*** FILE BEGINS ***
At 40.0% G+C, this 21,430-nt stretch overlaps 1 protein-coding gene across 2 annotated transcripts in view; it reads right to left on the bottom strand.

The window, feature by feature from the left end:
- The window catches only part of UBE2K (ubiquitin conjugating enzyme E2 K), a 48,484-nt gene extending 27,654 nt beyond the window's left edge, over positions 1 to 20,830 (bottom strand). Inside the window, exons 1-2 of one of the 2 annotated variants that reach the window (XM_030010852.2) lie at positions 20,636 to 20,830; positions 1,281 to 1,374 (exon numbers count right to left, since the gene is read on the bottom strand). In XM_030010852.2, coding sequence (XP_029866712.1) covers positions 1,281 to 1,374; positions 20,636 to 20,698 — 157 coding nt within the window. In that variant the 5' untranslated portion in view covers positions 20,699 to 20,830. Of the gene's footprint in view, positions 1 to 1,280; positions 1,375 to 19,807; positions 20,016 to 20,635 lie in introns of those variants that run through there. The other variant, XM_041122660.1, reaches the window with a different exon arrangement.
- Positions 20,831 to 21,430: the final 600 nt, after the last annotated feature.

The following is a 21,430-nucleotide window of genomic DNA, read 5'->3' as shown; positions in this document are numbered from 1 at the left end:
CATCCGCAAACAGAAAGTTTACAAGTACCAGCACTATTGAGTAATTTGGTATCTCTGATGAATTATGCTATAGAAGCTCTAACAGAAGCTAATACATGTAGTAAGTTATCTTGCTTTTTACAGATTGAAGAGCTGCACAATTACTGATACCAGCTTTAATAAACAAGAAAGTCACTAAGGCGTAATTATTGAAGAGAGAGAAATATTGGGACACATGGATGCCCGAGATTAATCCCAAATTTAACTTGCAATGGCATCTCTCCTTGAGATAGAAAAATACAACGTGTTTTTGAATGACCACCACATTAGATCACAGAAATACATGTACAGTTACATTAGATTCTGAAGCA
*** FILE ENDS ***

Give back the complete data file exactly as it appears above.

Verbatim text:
At 40.0% G+C, this 21,430-nt stretch overlaps 1 protein-coding gene across 2 annotated transcripts in view; it reads right to left on the bottom strand.

The window, feature by feature from the left end:
- The window catches only part of UBE2K (ubiquitin conjugating enzyme E2 K), a 48,484-nt gene extending 27,654 nt beyond the window's left edge, over positions 1 to 20,830 (bottom strand). Inside the window, exons 1-2 of one of the 2 annotated variants that reach the window (XM_030010852.2) lie at positions 20,636 to 20,830; positions 1,281 to 1,374 (exon numbers count right to left, since the gene is read on the bottom strand). In XM_030010852.2, coding sequence (XP_029866712.1) covers positions 1,281 to 1,374; positions 20,636 to 20,698 — 157 coding nt within the window. In that variant the 5' untranslated portion in view covers positions 20,699 to 20,830. Of the gene's footprint in view, positions 1 to 1,280; positions 1,375 to 19,807; positions 20,016 to 20,635 lie in introns of those variants that run through there. The other variant, XM_041122660.1, reaches the window with a different exon arrangement.
- Positions 20,831 to 21,430: the final 600 nt, after the last annotated feature.

The following is a 21,430-nucleotide window of genomic DNA, read 5'->3' as shown; positions in this document are numbered from 1 at the left end:
CATCCGCAAACAGAAAGTTTACAAGTACCAGCACTATTGAGTAATTTGGTATCTCTGATGAATTATGCTATAGAAGCTCTAACAGAAGCTAATACATGTAGTAAGTTATCTTGCTTTTTACAGATTGAAGAGCTGCACAATTACTGATACCAGCTTTAATAAACAAGAAAGTCACTAAGGCGTAATTATTGAAGAGAGAGAAATATTGGGACACATGGATGCCCGAGATTAATCCCAAATTTAACTTGCAATGGCATCTCTCCTTGAGATAGAAAAATACAACGTGTTTTTGAATGACCACCACATTAGATCACAGAAATACATGTACAGTTACATTAGATTCTGAAGCA